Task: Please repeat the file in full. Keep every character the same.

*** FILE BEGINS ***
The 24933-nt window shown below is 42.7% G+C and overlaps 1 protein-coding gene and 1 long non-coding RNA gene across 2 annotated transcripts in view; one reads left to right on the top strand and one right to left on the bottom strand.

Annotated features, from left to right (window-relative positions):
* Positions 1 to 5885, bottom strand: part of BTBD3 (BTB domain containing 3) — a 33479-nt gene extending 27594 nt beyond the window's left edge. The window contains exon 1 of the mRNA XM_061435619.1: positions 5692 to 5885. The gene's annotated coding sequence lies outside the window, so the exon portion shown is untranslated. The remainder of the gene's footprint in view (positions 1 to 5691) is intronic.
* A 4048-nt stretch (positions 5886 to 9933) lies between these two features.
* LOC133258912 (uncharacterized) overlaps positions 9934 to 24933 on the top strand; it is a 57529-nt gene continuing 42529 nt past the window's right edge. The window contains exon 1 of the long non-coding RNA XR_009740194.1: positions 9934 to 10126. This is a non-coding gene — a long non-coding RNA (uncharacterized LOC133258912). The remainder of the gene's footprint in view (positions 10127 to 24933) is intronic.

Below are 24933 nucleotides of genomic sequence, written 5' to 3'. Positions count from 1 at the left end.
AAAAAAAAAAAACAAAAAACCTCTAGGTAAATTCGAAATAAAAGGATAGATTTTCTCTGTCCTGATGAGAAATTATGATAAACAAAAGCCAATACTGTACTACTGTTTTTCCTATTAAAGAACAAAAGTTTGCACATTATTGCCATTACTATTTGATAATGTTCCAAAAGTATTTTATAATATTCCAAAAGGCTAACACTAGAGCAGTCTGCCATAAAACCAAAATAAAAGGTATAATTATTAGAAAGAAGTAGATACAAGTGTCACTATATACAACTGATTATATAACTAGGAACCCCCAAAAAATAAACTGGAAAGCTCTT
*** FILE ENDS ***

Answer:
The 24933-nt window shown below is 42.7% G+C and overlaps 1 protein-coding gene and 1 long non-coding RNA gene across 2 annotated transcripts in view; one reads left to right on the top strand and one right to left on the bottom strand.

Annotated features, from left to right (window-relative positions):
* Positions 1 to 5885, bottom strand: part of BTBD3 (BTB domain containing 3) — a 33479-nt gene extending 27594 nt beyond the window's left edge. The window contains exon 1 of the mRNA XM_061435619.1: positions 5692 to 5885. The gene's annotated coding sequence lies outside the window, so the exon portion shown is untranslated. The remainder of the gene's footprint in view (positions 1 to 5691) is intronic.
* A 4048-nt stretch (positions 5886 to 9933) lies between these two features.
* LOC133258912 (uncharacterized) overlaps positions 9934 to 24933 on the top strand; it is a 57529-nt gene continuing 42529 nt past the window's right edge. The window contains exon 1 of the long non-coding RNA XR_009740194.1: positions 9934 to 10126. This is a non-coding gene — a long non-coding RNA (uncharacterized LOC133258912). The remainder of the gene's footprint in view (positions 10127 to 24933) is intronic.

Below are 24933 nucleotides of genomic sequence, written 5' to 3'. Positions count from 1 at the left end.
AAAAAAAAAAAACAAAAAACCTCTAGGTAAATTCGAAATAAAAGGATAGATTTTCTCTGTCCTGATGAGAAATTATGATAAACAAAAGCCAATACTGTACTACTGTTTTTCCTATTAAAGAACAAAAGTTTGCACATTATTGCCATTACTATTTGATAATGTTCCAAAAGTATTTTATAATATTCCAAAAGGCTAACACTAGAGCAGTCTGCCATAAAACCAAAATAAAAGGTATAATTATTAGAAAGAAGTAGATACAAGTGTCACTATATACAACTGATTATATAACTAGGAACCCCCAAAAAATAAACTGGAAAGCTCTT